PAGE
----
For the past six years, my life has revolved around the Center for Rural Affairs. Crisscrossing the state of Nebraska, shaking your hand, maybe observing the soil, flora and fauna on your farm and definitely eating the pie at your cafe. In no particular order, below are my most memorable moments of the past six years.
- First Board Meeting in Anselmo, Nebraska
“We are part of Rural America and Rural America is part of us” holds true when your organization holds board meetings at closed schoolhouses on gravel roads in the Sandhills. This was the perfect setting for inspiring conversation.
- Standing Room Only Wind Forums in Scottsbluff and Cortland, Nebraska
Rural Nebraskans care deeply about renewable energy development and want a voice in the process, evidenced by standing-room-only wind energy events I organized in Scottsbluff in 2009 and in Cortland in 2015. Both events were packed and people left empowered.
- Women Caring for the Land Meetings
Women landowners + conservation practices + on-farm examples = awesome. Women like Phyllis McCain, featured in the video clip below, had excited me with their conscience, knowledge and courage.
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- Fighting for Medicaid Expansion for Three Years
Fighting to close an unfair gap in health care access for working, low-income Nebraskans for three consecutive Unicameral sessions gave me the opportunity to work with persistent advocates and great people across the state. My baby son and I attended a rally and I was interviewed by the Lincoln Journal Star at a Medicaid Rally in 2013. Will 2016 be the year when we finally close this needless gap? Gosh, I hope so.
You’d be surprised by the number of times providing childcare became a part of my work. As an organizer, it’s my job to engage rural people in decisions that impact their lives. Sometimes that means holding a baby while their mom attends a workshop for women beginning farmers or watching two-year old twins in a lobbyist's office while their brave mom meets the speaker of the Nebraska Unicameral. We do what it takes to help rural people participate.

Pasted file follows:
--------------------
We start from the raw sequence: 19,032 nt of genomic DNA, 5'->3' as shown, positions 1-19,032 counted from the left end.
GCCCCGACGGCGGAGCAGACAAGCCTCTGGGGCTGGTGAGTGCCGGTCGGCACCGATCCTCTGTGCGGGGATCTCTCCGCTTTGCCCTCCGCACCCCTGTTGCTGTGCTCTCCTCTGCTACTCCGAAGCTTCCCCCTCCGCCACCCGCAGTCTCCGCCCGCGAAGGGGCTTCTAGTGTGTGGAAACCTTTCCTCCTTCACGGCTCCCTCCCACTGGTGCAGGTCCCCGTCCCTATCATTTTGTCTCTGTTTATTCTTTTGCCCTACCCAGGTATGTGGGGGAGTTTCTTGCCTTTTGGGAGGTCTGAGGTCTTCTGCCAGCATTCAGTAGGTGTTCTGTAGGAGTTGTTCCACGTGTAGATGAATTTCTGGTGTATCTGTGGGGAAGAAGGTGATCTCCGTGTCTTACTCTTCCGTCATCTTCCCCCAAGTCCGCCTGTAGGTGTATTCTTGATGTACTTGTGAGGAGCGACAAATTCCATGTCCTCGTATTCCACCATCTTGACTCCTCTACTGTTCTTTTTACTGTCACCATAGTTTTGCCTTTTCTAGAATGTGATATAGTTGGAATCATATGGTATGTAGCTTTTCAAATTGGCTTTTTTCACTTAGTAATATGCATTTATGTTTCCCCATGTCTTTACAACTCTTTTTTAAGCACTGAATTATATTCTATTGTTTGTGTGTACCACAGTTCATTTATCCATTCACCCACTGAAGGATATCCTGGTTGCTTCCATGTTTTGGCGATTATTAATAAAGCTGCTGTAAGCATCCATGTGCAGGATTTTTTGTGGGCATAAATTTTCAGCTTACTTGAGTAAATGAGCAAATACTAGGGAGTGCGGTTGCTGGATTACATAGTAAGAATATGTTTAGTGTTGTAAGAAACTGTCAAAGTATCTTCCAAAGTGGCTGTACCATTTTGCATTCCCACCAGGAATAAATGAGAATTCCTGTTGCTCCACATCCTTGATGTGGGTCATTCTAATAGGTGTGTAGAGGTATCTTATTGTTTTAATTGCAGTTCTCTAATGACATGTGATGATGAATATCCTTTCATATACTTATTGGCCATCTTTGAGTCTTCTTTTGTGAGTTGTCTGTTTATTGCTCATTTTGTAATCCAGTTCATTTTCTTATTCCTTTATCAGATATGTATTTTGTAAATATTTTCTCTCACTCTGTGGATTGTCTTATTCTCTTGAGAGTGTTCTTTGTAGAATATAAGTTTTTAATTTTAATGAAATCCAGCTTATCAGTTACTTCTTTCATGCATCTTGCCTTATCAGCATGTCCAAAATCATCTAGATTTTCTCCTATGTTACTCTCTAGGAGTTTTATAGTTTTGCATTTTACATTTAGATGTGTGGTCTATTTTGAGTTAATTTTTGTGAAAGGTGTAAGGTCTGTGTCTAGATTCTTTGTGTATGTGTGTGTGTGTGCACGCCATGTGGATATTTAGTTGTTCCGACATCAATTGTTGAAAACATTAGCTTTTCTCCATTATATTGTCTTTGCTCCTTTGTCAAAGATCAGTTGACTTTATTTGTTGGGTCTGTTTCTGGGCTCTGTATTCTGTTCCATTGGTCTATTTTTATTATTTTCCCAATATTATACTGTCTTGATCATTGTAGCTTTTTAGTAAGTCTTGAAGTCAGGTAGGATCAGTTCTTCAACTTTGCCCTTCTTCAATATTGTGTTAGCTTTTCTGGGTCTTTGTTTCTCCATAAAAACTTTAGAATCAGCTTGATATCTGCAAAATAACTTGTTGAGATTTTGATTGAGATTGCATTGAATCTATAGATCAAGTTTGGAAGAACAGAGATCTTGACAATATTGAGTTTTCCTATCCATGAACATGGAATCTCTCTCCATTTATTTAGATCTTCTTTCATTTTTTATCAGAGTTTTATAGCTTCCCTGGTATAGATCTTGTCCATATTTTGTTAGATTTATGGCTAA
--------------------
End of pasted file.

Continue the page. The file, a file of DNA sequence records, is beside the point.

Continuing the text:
- Venango Hamburgers
If you’re ever in the Nebraska Panhandle town of Venago (pop. 164) you’d better stop at the Tin Can Cafe for a hamburger like Traci Bruckner and I did during a trip across the state meeting with Unicameral candidates in September of 2014. Rural organizing is hard work, but there are perks.
- Rural Organizing on Health Care Reform
The Center was talking about health care reform way before it became a hot topic. Rural people, farmers, ranchers, and small-town business owners have been struggling with the high cost of self-insurance for decades. This meant their was no shortage of powerful advocates for health care reform. Sometimes they went above and beyond - showing up at health care meetings with dozens of baked goods, coffee, and passion.
- Fremont Ordinance
When the city of Fremont, where I live, had the opportunity to repeal the discriminatory housing ordinance on illegal immigration, I knew I had to be involved. The Center supported the effort, and Fremont locals launched Fremont Yes to organize Fremont voters. We were ultimately unsuccessful, but I met remarkable Fremonters in the process. Since then I’ve been invited to serve on several boards and try to contribute to Fremont positively as much as possible.
- Gas Station Organizing
When you’re traveling in teeny-tiny towns people notice when you show up. Everyone from the overall-wearing morning coffee club at the gas station to the waitress serving you at the cafe wants to know who you are and what-the-heck you’re doing in town. I almost always take the opportunity to tell them. I’ve added lots of people to our newsletter list this way from beginning ranchers drinking Coors in Chadron to women starting their own flower shops in Auburn to farmers who want to talk about soil.
- Phone Calls
We get many calls at the Center for Rural Affairs on all kinds of topics. Some of the reasons that stick in my mind are:
- They want to start farming or ranching and want a grant and/or encouragement.
- They think their rural mailman is destroying their packages, and they want advice on how to handle it (for real).
- They need legal advice on building and/or maintaining livestock fences.
- They want free land.
- They are lonely and want to chat.
Image: That's me, Virginia Meyer, in the middle with fellow Center staffer Traci Bruckner. We were guests on Siouxland News Talk of the Town at Sunrise.
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